The Concrete Network

Back to the future: The year is 1985, about 8 or 9 years before polished concrete made its official debut in the market. At the ripe age of 21, I remember watching this crazy movie in which a teenager named Marty McFly hooks up with mad scientist Dr. Emmett "Doc" Brown. Doc reveals to Marty a modified time machine super-powered by plutonium and a flux capacitor. Ironically, I recently had to change out a capacitor in the inverter box on my grinding equipment, so I can relate. Who knows? A plutonium- powered planetary grinder may be the next big thing.

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Decorative Concrete Institute
Temple, GA

Marty Mcflys Dad, George.

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Decorative Concrete Institute
Temple, GA

Polished overlay with brass divider strips, crushed glass and water based dye.

Believe it or not, there are a lot of similarities between this movie and the polished concrete market. I was recently asked my opinion about where the polished concrete market is going in the future. As I gazed into my crystal ball, trying to predict where the industry is headed, it was clear that I needed to go back in time first, just as Marty McFly did, and reflect on all the trials and tribulations I and many others in the industry experienced along the way, not to mention the countless hours of blood, sweat and tears it took us to get where we are today. To put things in perspective, the stamped concrete market got its start back in the early 1950s by a young entrepreneurial genius named Brad Bowman. Fast-forwarding 60-plus years, the stamped concrete market continues to thrive, with new innovations each year. Similarly, we have not even scratched the surface (no pun intended) of the full potential of the polished concrete market.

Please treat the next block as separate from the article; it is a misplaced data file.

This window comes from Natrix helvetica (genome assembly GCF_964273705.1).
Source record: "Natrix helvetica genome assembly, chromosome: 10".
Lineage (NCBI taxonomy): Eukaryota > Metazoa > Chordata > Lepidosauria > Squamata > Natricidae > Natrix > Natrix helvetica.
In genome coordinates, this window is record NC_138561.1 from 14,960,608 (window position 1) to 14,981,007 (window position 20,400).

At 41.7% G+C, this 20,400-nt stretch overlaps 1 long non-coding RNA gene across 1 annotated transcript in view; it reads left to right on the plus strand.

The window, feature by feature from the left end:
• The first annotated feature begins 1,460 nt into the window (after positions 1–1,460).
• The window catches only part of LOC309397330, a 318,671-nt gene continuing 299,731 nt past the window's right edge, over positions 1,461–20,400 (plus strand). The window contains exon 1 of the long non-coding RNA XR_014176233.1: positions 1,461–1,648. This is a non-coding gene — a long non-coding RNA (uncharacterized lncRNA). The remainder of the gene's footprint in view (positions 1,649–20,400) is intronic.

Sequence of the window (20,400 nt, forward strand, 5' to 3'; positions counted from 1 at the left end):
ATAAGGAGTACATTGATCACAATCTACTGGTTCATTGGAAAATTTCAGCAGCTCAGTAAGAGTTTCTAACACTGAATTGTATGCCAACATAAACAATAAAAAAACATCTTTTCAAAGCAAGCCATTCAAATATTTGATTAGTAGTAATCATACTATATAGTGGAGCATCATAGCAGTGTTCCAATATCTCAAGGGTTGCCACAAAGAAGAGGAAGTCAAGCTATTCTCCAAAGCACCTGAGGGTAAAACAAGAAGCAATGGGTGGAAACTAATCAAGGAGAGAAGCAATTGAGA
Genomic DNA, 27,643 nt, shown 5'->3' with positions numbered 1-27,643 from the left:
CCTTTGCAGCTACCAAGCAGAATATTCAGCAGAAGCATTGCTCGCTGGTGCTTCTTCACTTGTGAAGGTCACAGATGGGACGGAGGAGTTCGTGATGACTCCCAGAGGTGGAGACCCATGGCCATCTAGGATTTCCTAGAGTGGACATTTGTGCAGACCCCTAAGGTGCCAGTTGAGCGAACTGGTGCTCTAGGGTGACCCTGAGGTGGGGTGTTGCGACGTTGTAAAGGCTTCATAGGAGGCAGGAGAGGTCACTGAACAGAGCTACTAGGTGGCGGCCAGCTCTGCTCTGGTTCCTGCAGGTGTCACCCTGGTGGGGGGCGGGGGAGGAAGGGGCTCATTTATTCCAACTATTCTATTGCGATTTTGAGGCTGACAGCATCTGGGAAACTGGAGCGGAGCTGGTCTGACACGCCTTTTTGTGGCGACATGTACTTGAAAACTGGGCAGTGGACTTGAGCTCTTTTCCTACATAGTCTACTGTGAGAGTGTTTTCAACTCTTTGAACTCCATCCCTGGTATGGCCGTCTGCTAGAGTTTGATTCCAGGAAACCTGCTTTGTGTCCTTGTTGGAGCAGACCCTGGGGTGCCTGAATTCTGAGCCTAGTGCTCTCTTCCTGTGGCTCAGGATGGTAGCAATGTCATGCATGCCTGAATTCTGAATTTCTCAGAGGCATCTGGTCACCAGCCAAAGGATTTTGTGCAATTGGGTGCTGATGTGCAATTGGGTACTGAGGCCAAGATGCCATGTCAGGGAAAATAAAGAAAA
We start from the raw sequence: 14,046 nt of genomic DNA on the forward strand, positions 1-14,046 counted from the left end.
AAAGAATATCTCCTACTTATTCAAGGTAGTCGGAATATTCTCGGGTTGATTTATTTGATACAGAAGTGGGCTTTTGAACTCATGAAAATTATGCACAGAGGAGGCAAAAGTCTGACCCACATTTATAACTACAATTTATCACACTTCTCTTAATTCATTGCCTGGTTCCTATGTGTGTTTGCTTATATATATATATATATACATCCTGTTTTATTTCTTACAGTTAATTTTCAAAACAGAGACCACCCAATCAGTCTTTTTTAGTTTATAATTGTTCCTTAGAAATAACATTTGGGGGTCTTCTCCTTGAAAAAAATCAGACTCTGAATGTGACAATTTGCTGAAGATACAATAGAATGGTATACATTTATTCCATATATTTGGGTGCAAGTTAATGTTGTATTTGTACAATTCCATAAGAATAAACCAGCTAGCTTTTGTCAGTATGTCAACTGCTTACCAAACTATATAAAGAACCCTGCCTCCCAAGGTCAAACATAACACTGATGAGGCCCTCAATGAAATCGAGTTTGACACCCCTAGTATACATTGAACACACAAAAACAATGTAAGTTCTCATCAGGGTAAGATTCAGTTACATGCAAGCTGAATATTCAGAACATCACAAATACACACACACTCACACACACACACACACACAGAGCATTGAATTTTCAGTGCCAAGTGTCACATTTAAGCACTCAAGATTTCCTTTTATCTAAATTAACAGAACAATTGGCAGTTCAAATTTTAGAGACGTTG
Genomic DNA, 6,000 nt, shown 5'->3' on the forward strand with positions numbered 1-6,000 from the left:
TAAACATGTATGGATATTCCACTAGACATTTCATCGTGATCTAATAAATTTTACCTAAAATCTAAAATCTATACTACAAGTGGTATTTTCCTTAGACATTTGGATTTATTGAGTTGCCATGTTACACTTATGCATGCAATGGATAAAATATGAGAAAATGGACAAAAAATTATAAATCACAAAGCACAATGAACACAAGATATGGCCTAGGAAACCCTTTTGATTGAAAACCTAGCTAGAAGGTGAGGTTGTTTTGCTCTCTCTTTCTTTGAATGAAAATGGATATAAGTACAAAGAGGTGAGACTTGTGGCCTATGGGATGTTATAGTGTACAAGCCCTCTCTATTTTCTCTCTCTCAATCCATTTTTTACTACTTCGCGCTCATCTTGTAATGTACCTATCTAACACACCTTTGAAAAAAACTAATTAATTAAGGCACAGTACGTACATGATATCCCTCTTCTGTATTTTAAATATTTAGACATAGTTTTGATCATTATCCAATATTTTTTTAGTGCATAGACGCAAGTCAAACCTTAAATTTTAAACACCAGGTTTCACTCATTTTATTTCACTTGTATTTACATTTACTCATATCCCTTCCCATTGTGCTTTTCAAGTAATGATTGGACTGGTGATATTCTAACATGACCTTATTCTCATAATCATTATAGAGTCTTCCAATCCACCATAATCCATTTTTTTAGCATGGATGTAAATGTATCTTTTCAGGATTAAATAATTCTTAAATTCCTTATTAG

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Decorative Concrete Institute
Temple, GA

Elaborate sawcut designs with water based dye over warehouse floor.

Site
Decorative Concrete Institute
Temple, GA

Polished overlay with brass divider strips and Modello design.

In predicting the future for polished concrete, I see exciting times and plenty of opportunity ahead. But I also see some changes I'm not so thrilled with. As I peer into my crystal ball, here are a few of the trends I'm foreseeing:

Site
Decorative Concrete Institute
Temple, GA

High speed burnishing with shine pads.

Site
Decorative Concrete Institute
Temple, GA

Extremely high gloss on this high end decorative floor achieved with a traditional full grind and polish.

Rapid advances in diamond tooling and equipment
Like the computer industry, diamond tooling and concrete polishing equipment seem to change daily and will continue to advance. We now have diamonds that cut faster, last longer and don't leave burn marks or scratches. We have better pads that amp up the shine and systems that significantly reduce the amount of steps needed to produce that high shine we all strive to achieve. Of course, grinding equipment will continue to advance as well. More machines will be propane powered (we're still working on plutonium), and they will be lighter, sleeker, faster, and more compact and powerful than ever before.

Better specifications for polished concrete